11 December 2007

Ah, Art, Part XCLVII.


Transgressive, dumb, ugly, or, as usual, all of the above?
Stem cell experiments are no longer limited to researchers. A group of artists is making the evolutionary leap to the next medium: life. Bioartists create by engineering living tissue and even living beings, sometimes with controversial outcomes.

At the forefront of this movement is SymbioticA, a bioart laboratory funded by the University of Western Australia. Run by Ionat Zurr and her husband Oron Catts, the couple is continually pushing the boundaries of art; they've grown a replica of an ear with living human skin cells, miniature wings with the flesh of a pig and mouse cells in the shape of a tiny leather jacket.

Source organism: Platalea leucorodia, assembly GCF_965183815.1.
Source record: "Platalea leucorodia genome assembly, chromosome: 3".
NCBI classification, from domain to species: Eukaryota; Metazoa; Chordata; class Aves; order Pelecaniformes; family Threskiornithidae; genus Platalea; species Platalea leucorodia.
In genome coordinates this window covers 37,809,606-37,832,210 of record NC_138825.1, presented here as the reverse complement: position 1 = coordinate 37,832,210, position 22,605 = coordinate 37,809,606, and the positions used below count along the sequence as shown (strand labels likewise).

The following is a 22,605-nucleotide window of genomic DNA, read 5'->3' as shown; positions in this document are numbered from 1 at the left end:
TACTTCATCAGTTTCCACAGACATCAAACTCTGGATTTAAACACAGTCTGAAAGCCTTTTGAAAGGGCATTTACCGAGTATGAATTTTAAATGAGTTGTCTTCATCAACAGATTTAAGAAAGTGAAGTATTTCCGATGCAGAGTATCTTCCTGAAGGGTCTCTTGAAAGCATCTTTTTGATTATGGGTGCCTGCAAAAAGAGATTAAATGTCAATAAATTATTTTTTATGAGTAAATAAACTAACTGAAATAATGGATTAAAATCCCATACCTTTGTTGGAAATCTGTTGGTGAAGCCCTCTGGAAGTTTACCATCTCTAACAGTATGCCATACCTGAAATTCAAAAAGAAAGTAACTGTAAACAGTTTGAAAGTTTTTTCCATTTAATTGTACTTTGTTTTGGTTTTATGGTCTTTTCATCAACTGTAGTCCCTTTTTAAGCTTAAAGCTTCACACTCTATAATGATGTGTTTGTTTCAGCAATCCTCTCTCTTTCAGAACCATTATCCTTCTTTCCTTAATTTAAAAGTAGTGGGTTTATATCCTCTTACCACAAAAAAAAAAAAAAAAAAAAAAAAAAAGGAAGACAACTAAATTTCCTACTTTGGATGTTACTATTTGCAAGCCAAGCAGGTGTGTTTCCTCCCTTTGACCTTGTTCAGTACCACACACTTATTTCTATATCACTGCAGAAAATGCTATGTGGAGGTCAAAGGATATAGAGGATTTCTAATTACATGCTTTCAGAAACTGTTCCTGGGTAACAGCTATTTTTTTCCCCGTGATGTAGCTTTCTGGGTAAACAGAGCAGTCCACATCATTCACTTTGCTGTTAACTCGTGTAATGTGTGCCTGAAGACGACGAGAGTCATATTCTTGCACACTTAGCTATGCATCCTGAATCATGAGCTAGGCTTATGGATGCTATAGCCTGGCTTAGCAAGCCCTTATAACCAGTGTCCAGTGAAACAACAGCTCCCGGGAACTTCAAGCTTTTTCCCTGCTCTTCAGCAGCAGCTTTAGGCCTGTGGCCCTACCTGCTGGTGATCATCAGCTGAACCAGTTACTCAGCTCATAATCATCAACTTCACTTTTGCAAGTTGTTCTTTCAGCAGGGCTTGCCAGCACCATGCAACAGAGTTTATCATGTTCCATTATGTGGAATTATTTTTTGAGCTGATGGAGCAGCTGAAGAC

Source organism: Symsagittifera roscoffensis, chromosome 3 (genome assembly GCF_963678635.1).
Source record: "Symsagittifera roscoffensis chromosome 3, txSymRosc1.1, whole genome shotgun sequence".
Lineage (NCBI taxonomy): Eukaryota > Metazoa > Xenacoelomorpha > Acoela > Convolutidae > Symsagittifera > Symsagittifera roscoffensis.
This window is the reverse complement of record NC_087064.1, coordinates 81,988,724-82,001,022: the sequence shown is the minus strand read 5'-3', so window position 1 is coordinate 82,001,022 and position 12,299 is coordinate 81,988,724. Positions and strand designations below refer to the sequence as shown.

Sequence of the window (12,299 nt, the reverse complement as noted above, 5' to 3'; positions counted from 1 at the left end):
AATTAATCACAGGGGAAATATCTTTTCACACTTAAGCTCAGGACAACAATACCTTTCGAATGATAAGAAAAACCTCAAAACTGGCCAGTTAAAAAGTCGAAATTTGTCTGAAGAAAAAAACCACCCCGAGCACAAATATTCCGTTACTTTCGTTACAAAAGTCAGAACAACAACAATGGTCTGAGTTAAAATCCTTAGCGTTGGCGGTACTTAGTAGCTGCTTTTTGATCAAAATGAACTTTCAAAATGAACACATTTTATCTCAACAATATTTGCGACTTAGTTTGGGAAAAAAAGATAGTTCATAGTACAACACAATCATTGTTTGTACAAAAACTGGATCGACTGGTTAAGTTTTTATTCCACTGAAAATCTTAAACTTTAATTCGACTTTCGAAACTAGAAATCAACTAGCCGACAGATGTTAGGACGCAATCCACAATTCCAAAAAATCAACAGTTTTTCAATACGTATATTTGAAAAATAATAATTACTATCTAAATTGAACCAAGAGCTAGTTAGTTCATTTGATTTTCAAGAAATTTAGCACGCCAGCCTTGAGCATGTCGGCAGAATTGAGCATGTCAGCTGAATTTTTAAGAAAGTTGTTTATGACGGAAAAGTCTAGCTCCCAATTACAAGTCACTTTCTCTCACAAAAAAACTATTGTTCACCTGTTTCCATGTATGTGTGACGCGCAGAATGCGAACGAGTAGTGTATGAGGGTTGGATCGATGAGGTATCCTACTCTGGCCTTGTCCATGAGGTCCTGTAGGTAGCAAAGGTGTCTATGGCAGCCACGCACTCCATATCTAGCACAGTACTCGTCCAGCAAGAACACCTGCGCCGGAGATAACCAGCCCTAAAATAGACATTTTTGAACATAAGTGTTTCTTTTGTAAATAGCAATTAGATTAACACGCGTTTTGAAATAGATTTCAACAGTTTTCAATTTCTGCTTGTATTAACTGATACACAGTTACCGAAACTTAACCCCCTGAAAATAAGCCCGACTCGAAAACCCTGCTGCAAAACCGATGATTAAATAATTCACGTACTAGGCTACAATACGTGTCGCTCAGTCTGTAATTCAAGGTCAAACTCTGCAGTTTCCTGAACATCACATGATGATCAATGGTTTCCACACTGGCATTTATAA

Their innovative work has generated substantial interest and they're now also teaching others to do the same. During a recent workshop, hosted by the Machine Project in Los Angeles, Zurr guided a small group of aspiring bioartists through a "painting" exercise. First, Zurr sawed open the femur of a freshly-slaughtered cow. After choosing which cells she wanted, she "painted" them onto a three-dimensional scaffolding made of degradable polymer — a type of plastic. Over many weeks, the cells will grow over whatever shape the scaffolding takes, turning into a living sculpture of skin.

Here's the whole thing.
 

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